The high court disagreed. Although the majority did question the validity of the findings, of study's it held that the study did not establish that officials in Georgia had acted with discriminatory purpose, and that it did not establish that racial bias had affected the officials' decisions with respect to the death sentence. Accordingly, the death sentence violated neither the Fourteenth Amendment nor the Eighth Amendment.
Criminology has had more of an effect when states and the federal government consider new criminal laws and sentencing provisions. Criminologists' theories are also often debated in the context of the death penalty and crime control acts among legislators and policymakers. In this light, criminology is perhaps not at the forefront of the development of the criminal justice system, but it most certainly works in the background in the determination of criminal justice policies.
Sociology and Criminology uring the twentieth century, the sociological approach to criminology became the most influential approach. Sociology is the study of social behavior, systems, and structures. In relation to criminology, it may be divided into social-structural and social-process approaches.
Social-Structural Criminology Social-structural approaches to criminology examine the way in which social situations and structures influence or relate to criminal behavior. An early example of this approach, the ecological school of criminology, was developed in the 1920s and 1930s at the University of Chicago. It seeks to explain crime's relationship to social and environmental change. For example, it attempts to describe why certain areas of a city will have a tendency to attract crime and also have less-vigorous police enforcement. Researchers have found that urban areas in transition from residential to business uses are most often targeted by criminals. Such communities often have disorganized social networks that foster a weaker sense of social standards.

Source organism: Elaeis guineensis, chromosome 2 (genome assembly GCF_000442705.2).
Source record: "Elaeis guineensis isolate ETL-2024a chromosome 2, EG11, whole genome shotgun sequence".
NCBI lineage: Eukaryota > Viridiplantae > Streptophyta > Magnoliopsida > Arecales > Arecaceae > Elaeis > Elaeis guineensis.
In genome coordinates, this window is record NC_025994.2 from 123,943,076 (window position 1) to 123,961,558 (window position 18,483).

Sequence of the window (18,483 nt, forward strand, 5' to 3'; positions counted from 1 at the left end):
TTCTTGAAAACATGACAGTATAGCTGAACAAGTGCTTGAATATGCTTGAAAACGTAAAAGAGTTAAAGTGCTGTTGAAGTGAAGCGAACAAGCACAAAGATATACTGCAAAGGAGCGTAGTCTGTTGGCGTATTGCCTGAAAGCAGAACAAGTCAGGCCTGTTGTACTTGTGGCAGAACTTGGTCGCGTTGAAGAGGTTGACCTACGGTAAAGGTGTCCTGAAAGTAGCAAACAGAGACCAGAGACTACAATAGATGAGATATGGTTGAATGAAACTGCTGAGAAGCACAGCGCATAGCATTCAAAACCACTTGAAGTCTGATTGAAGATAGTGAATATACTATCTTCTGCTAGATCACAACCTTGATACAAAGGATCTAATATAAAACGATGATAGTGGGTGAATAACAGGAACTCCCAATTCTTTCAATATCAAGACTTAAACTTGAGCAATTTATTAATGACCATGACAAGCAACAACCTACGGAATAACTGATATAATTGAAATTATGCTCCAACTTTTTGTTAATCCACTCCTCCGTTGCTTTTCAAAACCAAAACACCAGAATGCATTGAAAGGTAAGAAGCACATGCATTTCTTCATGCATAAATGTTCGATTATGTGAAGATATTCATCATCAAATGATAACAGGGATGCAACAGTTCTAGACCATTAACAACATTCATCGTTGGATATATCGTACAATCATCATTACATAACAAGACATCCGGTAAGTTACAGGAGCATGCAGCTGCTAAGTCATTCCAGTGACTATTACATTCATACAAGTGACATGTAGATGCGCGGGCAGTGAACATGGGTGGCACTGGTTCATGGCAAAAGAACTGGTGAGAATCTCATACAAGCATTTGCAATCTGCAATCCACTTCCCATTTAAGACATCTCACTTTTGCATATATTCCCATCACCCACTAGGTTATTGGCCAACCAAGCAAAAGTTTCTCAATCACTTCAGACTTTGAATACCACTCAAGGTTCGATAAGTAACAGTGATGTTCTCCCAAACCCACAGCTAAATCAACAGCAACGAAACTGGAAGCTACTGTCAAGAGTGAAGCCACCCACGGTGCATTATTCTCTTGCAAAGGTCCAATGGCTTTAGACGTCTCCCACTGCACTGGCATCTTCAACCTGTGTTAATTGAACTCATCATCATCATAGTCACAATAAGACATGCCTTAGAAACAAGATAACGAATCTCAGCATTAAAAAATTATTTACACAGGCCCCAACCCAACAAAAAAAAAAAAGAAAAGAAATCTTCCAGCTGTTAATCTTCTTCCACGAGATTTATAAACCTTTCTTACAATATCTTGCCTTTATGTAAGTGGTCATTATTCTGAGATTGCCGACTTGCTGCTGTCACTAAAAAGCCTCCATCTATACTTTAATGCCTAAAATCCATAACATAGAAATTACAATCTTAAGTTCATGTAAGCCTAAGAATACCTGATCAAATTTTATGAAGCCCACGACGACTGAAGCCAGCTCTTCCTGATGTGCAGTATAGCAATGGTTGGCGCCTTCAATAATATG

Another social-structural approach is the conflict school of criminology. It traces its roots to Marxist theories that saw crime as ultimately a product of conflict between different classes under the system of capitalism. Criminology conflict theory suggests that the laws of society emerge out of conflict rather than out of consensus. It holds that laws are made by the group that is in power, to control those who are not in power. Conflict theorists propose, as do other theorists, that those who commit crimes are not fundamentally different from the rest of the population. They call the idea that society may be clearly divided into criminals and non-criminals a dualistic fallacy, or a misguided notion. These theorists maintain, instead, that the determination of whether someone is a criminal or not often depends on the way society reacts to those who deviate from accepted norms. Many conflict theorists and others argue that minorities and poor people are more quickly labeled as criminals than are members of the majority and wealthy individuals.
Critical criminology, also called radical criminology, shares with conflict criminology a debt to Marxism. It came into prominence in the early 1970s and attempted to explain contemporary social upheavals. Critical criminology relies on economic explanations of behavior and argues that economic and social inequalities cause criminal behavior. It focuses less on the study of individual criminals, and advances the belief that existing crime cannot be eliminated within the capitalist system. It also asserts, like the conflict school, that law has an inherent bias in favor of the upper or ruling class, and that the state and its legal system exist to advance the interests of the ruling class. Critical criminologists argue that corporate, political, and environmental crime are underreported and inadequately addressed in the current criminal justice system.
Feminist criminology emphasizes the subordinate position of women in society. According to feminist criminologists, women remain in a position of inferiority that has not been fully rectified by changes in the law during the late twentieth century. Feminist criminology also explores the ways in which women's criminal behavior is related to their objectification as commodities in the sex industry.
Others using the social-structural approach have studied Gangs, juvenile delinquency, and the relationship between family structure and criminal behavior.
Social-Process Criminology Social-process criminology theories attempt to explain how people become criminals. These theories developed through recognition of the fact that not all people who are exposed to the same social-structural conditions become criminals. They focus on criminal behavior as learned behavior.